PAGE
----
Someone at work is suggesting we do a redirect test with Google Optimize, and that we use canonical so that the original page's rank isn't affected.

Meaning, some visits would be redirected from page A to page B, and page B would list page A as the canonical.

My first thought was, that wouldn't work because a redirect is a stronger directive than a canonical, which isn't really a directive at all. If anything, page B would replace page A in the index.

Then they sent me this: https://support.google.com/optimize/answer/6218011?hl=en#zippy=%2Cin-this-article

That seems to refute my point... but I don't understand why. Is Optimize not really doing a redirect in the traditional sense?


1 Answer 1


Is Optimize not really doing a redirect in the traditional sense?

No: This is not a traditional redirect.

In optimize.js they are doing a javascript redirect. You are giving the A/B/C/D variations of the pages to Google and the script is sending them to one of the pages and tracking the results in google analysts so you know which page is better.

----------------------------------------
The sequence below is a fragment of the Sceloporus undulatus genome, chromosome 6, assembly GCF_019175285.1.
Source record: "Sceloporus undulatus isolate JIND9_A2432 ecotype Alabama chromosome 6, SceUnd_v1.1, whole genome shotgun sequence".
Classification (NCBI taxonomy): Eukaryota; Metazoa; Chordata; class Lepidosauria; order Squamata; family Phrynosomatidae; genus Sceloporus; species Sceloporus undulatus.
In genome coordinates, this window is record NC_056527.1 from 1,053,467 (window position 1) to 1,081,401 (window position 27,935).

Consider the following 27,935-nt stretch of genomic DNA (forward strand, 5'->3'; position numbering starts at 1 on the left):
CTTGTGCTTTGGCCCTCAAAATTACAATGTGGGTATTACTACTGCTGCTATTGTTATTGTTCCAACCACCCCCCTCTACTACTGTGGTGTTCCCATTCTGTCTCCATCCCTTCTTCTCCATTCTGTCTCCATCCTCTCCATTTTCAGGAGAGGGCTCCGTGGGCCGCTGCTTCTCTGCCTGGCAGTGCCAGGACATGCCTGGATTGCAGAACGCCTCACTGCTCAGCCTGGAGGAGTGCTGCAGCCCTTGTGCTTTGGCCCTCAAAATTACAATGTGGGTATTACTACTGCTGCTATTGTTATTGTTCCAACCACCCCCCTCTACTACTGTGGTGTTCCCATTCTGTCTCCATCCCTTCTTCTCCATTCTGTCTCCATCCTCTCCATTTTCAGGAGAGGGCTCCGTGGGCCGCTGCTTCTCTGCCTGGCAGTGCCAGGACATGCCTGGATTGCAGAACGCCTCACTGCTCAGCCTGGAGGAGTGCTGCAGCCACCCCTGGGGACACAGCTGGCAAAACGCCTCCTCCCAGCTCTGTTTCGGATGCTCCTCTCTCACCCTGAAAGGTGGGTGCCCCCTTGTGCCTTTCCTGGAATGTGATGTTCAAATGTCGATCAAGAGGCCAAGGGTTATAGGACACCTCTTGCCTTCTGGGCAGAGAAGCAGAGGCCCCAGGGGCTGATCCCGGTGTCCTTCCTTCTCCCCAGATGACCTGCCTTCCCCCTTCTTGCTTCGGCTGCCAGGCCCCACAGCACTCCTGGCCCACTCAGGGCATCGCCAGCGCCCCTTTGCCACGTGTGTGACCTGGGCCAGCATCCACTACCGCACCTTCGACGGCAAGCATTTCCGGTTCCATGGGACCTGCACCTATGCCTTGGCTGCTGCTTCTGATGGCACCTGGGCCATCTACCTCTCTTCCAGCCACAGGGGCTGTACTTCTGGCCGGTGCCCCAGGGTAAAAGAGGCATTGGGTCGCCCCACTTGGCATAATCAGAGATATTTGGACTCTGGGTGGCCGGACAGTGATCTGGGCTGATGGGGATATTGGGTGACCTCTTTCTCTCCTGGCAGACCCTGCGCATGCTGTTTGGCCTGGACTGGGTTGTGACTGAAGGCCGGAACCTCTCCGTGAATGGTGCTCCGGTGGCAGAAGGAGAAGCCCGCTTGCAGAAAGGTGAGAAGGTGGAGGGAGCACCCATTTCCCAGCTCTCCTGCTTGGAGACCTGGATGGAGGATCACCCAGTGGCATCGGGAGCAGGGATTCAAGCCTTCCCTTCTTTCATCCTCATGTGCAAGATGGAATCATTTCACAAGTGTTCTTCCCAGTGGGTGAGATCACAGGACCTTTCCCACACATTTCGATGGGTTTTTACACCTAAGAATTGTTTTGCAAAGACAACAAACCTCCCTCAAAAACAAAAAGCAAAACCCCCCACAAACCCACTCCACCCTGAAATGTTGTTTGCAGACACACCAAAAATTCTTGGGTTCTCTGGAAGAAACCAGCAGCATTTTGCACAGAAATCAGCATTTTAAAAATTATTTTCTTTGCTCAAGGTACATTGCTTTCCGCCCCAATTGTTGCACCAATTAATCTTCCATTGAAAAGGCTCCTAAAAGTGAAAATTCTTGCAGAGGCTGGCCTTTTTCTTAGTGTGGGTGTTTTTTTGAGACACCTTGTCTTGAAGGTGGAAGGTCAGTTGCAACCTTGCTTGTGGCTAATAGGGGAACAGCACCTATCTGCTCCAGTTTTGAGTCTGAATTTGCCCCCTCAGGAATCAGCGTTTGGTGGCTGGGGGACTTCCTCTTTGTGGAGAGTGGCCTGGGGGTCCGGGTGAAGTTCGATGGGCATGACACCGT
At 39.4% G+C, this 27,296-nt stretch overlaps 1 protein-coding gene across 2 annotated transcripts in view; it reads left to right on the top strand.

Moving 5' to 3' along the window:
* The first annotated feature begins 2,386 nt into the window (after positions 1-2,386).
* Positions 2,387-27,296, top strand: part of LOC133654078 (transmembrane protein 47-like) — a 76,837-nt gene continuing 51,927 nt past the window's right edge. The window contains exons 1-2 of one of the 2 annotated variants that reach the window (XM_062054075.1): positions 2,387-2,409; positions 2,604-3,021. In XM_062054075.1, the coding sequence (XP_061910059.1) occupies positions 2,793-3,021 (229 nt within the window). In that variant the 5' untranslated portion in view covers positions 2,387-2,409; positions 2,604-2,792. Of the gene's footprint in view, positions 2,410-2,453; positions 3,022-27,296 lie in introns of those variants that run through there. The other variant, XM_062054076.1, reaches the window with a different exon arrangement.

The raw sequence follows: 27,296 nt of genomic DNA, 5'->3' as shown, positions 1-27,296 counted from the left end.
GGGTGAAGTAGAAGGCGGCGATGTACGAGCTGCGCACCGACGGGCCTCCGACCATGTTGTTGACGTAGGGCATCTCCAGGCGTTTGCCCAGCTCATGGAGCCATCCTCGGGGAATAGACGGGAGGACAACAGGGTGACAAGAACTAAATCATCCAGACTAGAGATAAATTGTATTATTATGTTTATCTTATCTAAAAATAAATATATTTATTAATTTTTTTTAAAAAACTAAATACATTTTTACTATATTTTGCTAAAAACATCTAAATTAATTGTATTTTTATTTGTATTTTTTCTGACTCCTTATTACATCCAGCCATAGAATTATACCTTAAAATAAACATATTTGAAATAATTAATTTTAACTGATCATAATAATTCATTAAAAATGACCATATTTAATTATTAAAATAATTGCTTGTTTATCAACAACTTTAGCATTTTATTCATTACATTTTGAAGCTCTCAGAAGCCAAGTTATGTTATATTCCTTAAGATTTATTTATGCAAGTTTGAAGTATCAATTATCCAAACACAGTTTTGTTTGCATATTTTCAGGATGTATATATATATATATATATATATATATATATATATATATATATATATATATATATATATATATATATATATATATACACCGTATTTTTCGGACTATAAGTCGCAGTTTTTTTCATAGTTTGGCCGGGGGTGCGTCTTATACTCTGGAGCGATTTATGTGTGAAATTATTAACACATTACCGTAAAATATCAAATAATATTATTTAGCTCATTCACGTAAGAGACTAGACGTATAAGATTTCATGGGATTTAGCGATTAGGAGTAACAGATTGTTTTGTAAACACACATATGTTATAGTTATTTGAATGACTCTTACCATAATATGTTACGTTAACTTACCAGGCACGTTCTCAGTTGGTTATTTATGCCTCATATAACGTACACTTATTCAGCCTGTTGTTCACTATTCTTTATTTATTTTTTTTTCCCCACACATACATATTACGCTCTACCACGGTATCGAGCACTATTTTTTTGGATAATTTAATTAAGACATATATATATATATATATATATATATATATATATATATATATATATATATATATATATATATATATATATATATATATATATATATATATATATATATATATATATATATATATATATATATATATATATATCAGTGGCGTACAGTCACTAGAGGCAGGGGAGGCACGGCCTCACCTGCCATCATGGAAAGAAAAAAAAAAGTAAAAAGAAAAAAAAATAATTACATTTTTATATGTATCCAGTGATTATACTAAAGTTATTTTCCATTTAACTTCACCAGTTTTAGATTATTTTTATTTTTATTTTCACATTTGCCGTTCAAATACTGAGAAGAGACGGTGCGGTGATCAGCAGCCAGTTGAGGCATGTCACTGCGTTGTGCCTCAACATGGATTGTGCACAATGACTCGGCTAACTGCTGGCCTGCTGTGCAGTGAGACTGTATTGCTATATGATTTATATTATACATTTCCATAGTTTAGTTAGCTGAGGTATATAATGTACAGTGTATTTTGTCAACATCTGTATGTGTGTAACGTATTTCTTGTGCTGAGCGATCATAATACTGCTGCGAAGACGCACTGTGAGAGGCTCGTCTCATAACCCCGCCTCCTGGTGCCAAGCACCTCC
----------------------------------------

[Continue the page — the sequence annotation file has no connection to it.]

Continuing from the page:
In theory, the 302, meta, and javascript, (optimize.js is the later one), do not remove the original page. But a meta refresh is believed to lose some ranking (might be that the content is empty?); although the use of a canonical on the meta refresh destination may be a good idea.

I don't see much of a use case for redirects from the main page to a second page beyond A/B testing. Maybe someone has a camera but now there is a sale and they can get the camera with a free camera bag and associates. But even then a temporary redirect (302) would be a better choice and the user experience is less than ideal.

A popup or modal on the original page telling the visitor about the sale would be a better experience.

Modals are a current suggestion for testing. https://support.google.com/optimize/answer/6218029?hl=en&ref_topic=6315913#zippy=%2Cin-this-article

If you are going to be testing the redirects, I would test all three. Or, four if you count 307.

My usage of the 301 is as a permanent redirect; in which case I fix the canonical and internal links. But some people are having problems with 301 not getting processed. It would be satisfying to know if that might be caused by an incorrect canonical.

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